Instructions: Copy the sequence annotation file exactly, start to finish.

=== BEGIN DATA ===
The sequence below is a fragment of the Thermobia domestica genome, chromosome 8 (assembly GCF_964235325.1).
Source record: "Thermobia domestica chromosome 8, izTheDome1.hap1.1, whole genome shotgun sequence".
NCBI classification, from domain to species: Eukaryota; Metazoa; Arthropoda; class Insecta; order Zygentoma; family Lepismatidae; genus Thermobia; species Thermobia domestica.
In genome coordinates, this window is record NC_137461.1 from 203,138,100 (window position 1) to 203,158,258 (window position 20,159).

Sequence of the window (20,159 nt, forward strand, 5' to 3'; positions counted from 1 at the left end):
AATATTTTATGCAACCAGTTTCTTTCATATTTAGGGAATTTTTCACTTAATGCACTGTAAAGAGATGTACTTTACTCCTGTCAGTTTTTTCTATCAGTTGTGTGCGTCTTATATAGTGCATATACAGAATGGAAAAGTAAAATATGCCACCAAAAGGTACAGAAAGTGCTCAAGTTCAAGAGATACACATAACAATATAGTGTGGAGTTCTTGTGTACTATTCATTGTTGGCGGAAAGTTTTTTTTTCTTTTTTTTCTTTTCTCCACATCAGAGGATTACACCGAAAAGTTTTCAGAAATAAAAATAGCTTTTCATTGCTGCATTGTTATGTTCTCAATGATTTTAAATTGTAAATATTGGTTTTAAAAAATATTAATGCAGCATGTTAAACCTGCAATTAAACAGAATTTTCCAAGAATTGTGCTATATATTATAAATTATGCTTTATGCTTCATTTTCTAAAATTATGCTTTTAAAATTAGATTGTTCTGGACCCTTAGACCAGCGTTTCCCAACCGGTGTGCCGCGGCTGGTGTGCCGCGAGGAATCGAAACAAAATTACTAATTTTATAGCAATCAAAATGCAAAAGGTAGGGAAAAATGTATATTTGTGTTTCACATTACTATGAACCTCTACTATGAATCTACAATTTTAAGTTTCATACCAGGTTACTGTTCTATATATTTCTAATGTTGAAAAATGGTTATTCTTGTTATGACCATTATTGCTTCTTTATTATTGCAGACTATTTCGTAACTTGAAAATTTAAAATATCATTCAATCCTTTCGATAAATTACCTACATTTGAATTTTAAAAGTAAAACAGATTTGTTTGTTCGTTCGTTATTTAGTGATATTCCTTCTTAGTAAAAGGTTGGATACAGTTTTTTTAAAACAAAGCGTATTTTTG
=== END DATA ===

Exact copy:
The sequence below is a fragment of the Thermobia domestica genome, chromosome 8 (assembly GCF_964235325.1).
Source record: "Thermobia domestica chromosome 8, izTheDome1.hap1.1, whole genome shotgun sequence".
NCBI classification, from domain to species: Eukaryota; Metazoa; Arthropoda; class Insecta; order Zygentoma; family Lepismatidae; genus Thermobia; species Thermobia domestica.
In genome coordinates, this window is record NC_137461.1 from 203,138,100 (window position 1) to 203,158,258 (window position 20,159).

Sequence of the window (20,159 nt, forward strand, 5' to 3'; positions counted from 1 at the left end):
AATATTTTATGCAACCAGTTTCTTTCATATTTAGGGAATTTTTCACTTAATGCACTGTAAAGAGATGTACTTTACTCCTGTCAGTTTTTTCTATCAGTTGTGTGCGTCTTATATAGTGCATATACAGAATGGAAAAGTAAAATATGCCACCAAAAGGTACAGAAAGTGCTCAAGTTCAAGAGATACACATAACAATATAGTGTGGAGTTCTTGTGTACTATTCATTGTTGGCGGAAAGTTTTTTTTTCTTTTTTTTCTTTTCTCCACATCAGAGGATTACACCGAAAAGTTTTCAGAAATAAAAATAGCTTTTCATTGCTGCATTGTTATGTTCTCAATGATTTTAAATTGTAAATATTGGTTTTAAAAAATATTAATGCAGCATGTTAAACCTGCAATTAAACAGAATTTTCCAAGAATTGTGCTATATATTATAAATTATGCTTTATGCTTCATTTTCTAAAATTATGCTTTTAAAATTAGATTGTTCTGGACCCTTAGACCAGCGTTTCCCAACCGGTGTGCCGCGGCTGGTGTGCCGCGAGGAATCGAAACAAAATTACTAATTTTATAGCAATCAAAATGCAAAAGGTAGGGAAAAATGTATATTTGTGTTTCACATTACTATGAACCTCTACTATGAATCTACAATTTTAAGTTTCATACCAGGTTACTGTTCTATATATTTCTAATGTTGAAAAATGGTTATTCTTGTTATGACCATTATTGCTTCTTTATTATTGCAGACTATTTCGTAACTTGAAAATTTAAAATATCATTCAATCCTTTCGATAAATTACCTACATTTGAATTTTAAAAGTAAAACAGATTTGTTTGTTCGTTCGTTATTTAGTGATATTCCTTCTTAGTAAAAGGTTGGATACAGTTTTTTTAAAACAAAGCGTATTTTTG